OBJ: Just to stick on that venture capital question again. We’ve seen Toronto kind of take it to a completely different level. Is that a useful metric for tech CEOs, or is it just so cyclical we should just move on?

AW: Well, it engenders an opportunity to create wealth because it takes wealth to create wealth. And it engenders innovation, and it engenders an educated, professional, digital workforce. I think we need to see more. Inputs are important, they absolutely are. But we probably don’t spend enough time on how the outputs are looking. And the outputs for Ottawa and the country are more voluminous than they’ve been historically, but there’s still a scarcity of those oak trees versus those willows.

OBJ: As we look forward to 2022, thinking about Ottawa’s technology sector specifically, are you more optimistic or less optimistic in terms of our ability to continue, as you said, to grow companies to $25, $50, $75, $100 million in revenues?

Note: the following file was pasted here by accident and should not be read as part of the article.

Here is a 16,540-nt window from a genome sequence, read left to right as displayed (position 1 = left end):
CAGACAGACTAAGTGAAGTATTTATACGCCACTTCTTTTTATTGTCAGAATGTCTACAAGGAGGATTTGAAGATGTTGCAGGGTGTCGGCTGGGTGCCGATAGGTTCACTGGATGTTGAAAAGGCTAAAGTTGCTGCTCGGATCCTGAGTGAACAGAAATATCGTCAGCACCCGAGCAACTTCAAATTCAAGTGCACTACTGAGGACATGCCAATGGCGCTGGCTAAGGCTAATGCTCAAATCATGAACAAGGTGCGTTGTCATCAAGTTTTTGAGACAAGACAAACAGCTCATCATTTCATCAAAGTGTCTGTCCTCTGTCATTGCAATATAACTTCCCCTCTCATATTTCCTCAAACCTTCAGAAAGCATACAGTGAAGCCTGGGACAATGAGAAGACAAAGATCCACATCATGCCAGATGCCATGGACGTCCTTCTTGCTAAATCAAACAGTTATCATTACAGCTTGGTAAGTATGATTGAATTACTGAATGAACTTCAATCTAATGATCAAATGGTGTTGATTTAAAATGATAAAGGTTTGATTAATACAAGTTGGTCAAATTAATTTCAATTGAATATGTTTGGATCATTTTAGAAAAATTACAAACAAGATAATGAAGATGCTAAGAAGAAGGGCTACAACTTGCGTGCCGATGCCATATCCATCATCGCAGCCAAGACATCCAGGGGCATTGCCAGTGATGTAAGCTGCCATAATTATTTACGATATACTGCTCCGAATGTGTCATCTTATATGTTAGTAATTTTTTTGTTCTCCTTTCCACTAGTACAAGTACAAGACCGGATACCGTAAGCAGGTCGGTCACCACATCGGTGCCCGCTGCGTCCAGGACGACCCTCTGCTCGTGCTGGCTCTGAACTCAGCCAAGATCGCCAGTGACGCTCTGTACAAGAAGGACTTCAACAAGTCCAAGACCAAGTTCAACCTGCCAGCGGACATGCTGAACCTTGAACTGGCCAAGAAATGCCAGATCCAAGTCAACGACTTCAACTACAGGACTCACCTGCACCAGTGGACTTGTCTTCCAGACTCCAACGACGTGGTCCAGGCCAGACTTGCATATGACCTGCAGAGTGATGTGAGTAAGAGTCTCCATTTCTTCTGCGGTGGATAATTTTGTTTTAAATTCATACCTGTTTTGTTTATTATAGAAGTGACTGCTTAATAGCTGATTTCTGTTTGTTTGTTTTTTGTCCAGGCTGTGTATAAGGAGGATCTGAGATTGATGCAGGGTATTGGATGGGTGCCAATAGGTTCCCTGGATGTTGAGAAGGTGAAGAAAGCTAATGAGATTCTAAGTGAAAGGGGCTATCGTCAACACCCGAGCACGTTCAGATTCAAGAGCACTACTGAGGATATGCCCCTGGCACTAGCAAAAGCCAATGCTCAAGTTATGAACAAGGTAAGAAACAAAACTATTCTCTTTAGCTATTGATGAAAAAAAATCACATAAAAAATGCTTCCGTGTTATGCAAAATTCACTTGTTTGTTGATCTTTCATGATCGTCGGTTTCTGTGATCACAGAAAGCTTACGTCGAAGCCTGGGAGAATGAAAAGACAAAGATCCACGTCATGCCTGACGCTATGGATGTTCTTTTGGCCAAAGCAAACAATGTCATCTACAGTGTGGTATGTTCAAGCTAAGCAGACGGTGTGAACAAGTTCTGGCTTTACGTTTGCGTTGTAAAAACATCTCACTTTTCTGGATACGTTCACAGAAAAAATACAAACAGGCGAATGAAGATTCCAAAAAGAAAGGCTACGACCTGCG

AW: Far more. It’s no longer about (talent) gene pools that are just in your neighbourhood, and it’s been normalized now that teams are going to be hired throughout North America. Yes, it’s going to be more competitive as well, but I do think that those who have that nugget of goodness, that founder team, that great innovative idea can now access talent virtually anywhere. Whether you’re tiny and hiring people in Toronto or Vancouver, talent ultimately is what leads to success. Now, it is more competitive ,so that’s a kind of counterpoint. But you know Ottawa, and you know this city has one of the best qualities of life in the world. So, I think we’re going to get an influx of people here to live here, and I think we’re going to get an influx of opportunity and innovation. And you know, I’ve always been an optimist, but I am more optimistic about Ottawa’s ecosystem than I’ve ever been.